Tag Archives: children

One year on – what’s happened since the first annual Cabinet meeting with children & young people?⤴

from @ Engage for Education

I am delighted to publish our progress report on the actions agreed at our first annual Cabinet meeting with children and young people, which took place on 28 February 2017 at Bute House.

Representatives from the Children’s Parliament and Scottish Youth Parliament attended this meeting and raised issues that were important to them.

A short film, co-produced by the children, highlighted school and teachers, feeling safe in the community, bullying, and what children need as areas to be discussed.

On the young people’s agenda were “Lead the Way” (Scottish Youth Parliament  manifesto), children and young people’s rights, “Speak Your Mind” campaign (on mental health), and the future of Scotland’s relationship with Europe.

At the end of the meeting, Cabinet members and children and young people collectively agreed actions for the year ahead. These actions have been taken forward by relevant Scottish Government policy teams over the past year. The report sets out our progress on these actions. We have also developed a children and young people’s summary.

The purpose of the annual meeting of Cabinet members and children and young people is to support the development of a more coordinated, systematic and sustainable approach to engaging with children and young people, enabling them to lead discussions by raising issues that matter to them and to inform the government’s agenda over the coming year.

Agreed actions from the previous event will be reviewed at the meeting of Cabinet Ministers with children and young people the following year.  This demonstrates our commitment to ensuring that children and young people are at the heart of decisions that affect them,  as set out in Article 12 of the United Nations Convention on the Rights of the Child (UNCRC).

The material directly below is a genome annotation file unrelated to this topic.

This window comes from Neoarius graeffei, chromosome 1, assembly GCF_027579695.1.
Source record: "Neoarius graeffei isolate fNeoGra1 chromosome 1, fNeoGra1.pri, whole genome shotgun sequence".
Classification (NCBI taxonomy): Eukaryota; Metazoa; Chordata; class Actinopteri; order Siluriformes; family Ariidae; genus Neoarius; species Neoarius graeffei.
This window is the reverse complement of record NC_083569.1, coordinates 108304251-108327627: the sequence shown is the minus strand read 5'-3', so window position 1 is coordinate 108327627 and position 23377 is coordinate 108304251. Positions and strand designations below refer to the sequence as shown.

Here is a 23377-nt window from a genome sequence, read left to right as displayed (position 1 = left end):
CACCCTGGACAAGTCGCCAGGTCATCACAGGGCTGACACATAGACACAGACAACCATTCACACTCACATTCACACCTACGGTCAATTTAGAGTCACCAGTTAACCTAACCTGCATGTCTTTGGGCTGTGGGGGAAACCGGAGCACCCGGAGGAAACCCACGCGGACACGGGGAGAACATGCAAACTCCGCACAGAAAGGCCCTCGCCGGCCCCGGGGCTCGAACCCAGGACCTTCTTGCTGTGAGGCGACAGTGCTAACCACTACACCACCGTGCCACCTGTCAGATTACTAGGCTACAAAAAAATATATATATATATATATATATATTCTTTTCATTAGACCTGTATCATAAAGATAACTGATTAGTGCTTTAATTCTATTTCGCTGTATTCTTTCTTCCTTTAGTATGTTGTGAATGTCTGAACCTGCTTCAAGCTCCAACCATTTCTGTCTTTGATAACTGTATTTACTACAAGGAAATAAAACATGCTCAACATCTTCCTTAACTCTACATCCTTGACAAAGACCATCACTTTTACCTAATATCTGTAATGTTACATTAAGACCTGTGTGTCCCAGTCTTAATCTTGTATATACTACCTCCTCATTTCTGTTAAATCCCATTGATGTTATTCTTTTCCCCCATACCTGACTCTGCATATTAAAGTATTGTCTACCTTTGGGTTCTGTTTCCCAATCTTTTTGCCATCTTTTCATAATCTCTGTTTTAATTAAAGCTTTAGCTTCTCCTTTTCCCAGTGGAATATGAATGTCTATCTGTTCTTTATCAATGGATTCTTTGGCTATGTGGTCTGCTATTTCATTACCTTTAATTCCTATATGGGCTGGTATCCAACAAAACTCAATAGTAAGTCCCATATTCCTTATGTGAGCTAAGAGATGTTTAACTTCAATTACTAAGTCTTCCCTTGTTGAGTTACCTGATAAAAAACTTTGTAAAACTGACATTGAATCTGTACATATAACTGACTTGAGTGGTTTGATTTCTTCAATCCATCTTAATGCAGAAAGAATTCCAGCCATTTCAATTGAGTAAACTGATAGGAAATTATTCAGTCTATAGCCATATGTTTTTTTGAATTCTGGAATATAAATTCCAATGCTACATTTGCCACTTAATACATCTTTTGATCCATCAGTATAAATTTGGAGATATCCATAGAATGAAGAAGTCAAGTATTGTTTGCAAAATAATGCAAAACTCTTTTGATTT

We are committed to meaningfully and credibly engaging with children and young people at a national level and ensuring they are at the heart of decisions which affect them, with the aim of improving policy development and implementation.

Access the reports here:

The post One year on – what’s happened since the first annual Cabinet meeting with children & young people? appeared first on Engage for Education.

Washed up – a poem for today⤴

from @ blethers

Washed up

The children on the beach
have no cares.
Their garments lap upon the waves
that brought them here.
They are not playing -
they are dead.
Hair like seaweed in the foam,
their small bodies come to
rest where other children play.
So small, so dead. The hot tears
flow but cannot warm
those tiny souls that drift
and sigh into my heart as I
turn away, their image
floating useless in my mind.

©C.M.M. 09/15


When people take their children into leaking rubber dinghies in the dark to cross rough seas, knowing how many die every night, there is nothing “bogus” about their desperation. - Polly Toynbee, writing in the guardian, 3 September 2015

Washed up – a poem for today⤴

from @ blethers